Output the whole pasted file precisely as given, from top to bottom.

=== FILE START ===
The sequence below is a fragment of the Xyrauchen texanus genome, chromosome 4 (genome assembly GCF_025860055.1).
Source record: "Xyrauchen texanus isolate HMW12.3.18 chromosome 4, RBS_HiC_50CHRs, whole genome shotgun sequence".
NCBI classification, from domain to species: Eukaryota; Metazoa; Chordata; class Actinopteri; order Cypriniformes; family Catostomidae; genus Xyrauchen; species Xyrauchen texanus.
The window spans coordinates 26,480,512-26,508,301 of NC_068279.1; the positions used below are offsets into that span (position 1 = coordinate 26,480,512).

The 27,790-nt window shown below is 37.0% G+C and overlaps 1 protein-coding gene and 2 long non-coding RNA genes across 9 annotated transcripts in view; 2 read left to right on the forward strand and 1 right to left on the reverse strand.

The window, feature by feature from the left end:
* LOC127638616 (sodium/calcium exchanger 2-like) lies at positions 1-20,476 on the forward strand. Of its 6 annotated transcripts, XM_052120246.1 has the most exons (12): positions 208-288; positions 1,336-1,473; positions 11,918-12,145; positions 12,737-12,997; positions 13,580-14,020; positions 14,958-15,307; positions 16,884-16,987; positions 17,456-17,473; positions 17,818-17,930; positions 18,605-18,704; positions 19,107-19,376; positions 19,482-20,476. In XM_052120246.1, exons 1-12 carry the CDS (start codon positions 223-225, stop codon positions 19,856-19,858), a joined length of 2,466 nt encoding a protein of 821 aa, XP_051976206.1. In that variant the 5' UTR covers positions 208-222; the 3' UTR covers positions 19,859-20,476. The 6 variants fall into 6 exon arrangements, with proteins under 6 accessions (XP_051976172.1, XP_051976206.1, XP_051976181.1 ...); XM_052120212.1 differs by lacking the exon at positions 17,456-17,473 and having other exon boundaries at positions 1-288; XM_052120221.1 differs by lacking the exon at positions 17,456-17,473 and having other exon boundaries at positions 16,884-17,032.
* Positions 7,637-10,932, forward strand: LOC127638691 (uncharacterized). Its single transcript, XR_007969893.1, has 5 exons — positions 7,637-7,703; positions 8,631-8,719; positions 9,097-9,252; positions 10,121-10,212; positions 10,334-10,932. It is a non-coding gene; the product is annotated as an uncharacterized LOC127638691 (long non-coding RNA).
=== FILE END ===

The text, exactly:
The sequence below is a fragment of the Xyrauchen texanus genome, chromosome 4 (genome assembly GCF_025860055.1).
Source record: "Xyrauchen texanus isolate HMW12.3.18 chromosome 4, RBS_HiC_50CHRs, whole genome shotgun sequence".
NCBI classification, from domain to species: Eukaryota; Metazoa; Chordata; class Actinopteri; order Cypriniformes; family Catostomidae; genus Xyrauchen; species Xyrauchen texanus.
The window spans coordinates 26,480,512-26,508,301 of NC_068279.1; the positions used below are offsets into that span (position 1 = coordinate 26,480,512).

The 27,790-nt window shown below is 37.0% G+C and overlaps 1 protein-coding gene and 2 long non-coding RNA genes across 9 annotated transcripts in view; 2 read left to right on the forward strand and 1 right to left on the reverse strand.

The window, feature by feature from the left end:
* LOC127638616 (sodium/calcium exchanger 2-like) lies at positions 1-20,476 on the forward strand. Of its 6 annotated transcripts, XM_052120246.1 has the most exons (12): positions 208-288; positions 1,336-1,473; positions 11,918-12,145; positions 12,737-12,997; positions 13,580-14,020; positions 14,958-15,307; positions 16,884-16,987; positions 17,456-17,473; positions 17,818-17,930; positions 18,605-18,704; positions 19,107-19,376; positions 19,482-20,476. In XM_052120246.1, exons 1-12 carry the CDS (start codon positions 223-225, stop codon positions 19,856-19,858), a joined length of 2,466 nt encoding a protein of 821 aa, XP_051976206.1. In that variant the 5' UTR covers positions 208-222; the 3' UTR covers positions 19,859-20,476. The 6 variants fall into 6 exon arrangements, with proteins under 6 accessions (XP_051976172.1, XP_051976206.1, XP_051976181.1 ...); XM_052120212.1 differs by lacking the exon at positions 17,456-17,473 and having other exon boundaries at positions 1-288; XM_052120221.1 differs by lacking the exon at positions 17,456-17,473 and having other exon boundaries at positions 16,884-17,032.
* Positions 7,637-10,932, forward strand: LOC127638691 (uncharacterized). Its single transcript, XR_007969893.1, has 5 exons — positions 7,637-7,703; positions 8,631-8,719; positions 9,097-9,252; positions 10,121-10,212; positions 10,334-10,932. It is a non-coding gene; the product is annotated as an uncharacterized LOC127638691 (long non-coding RNA).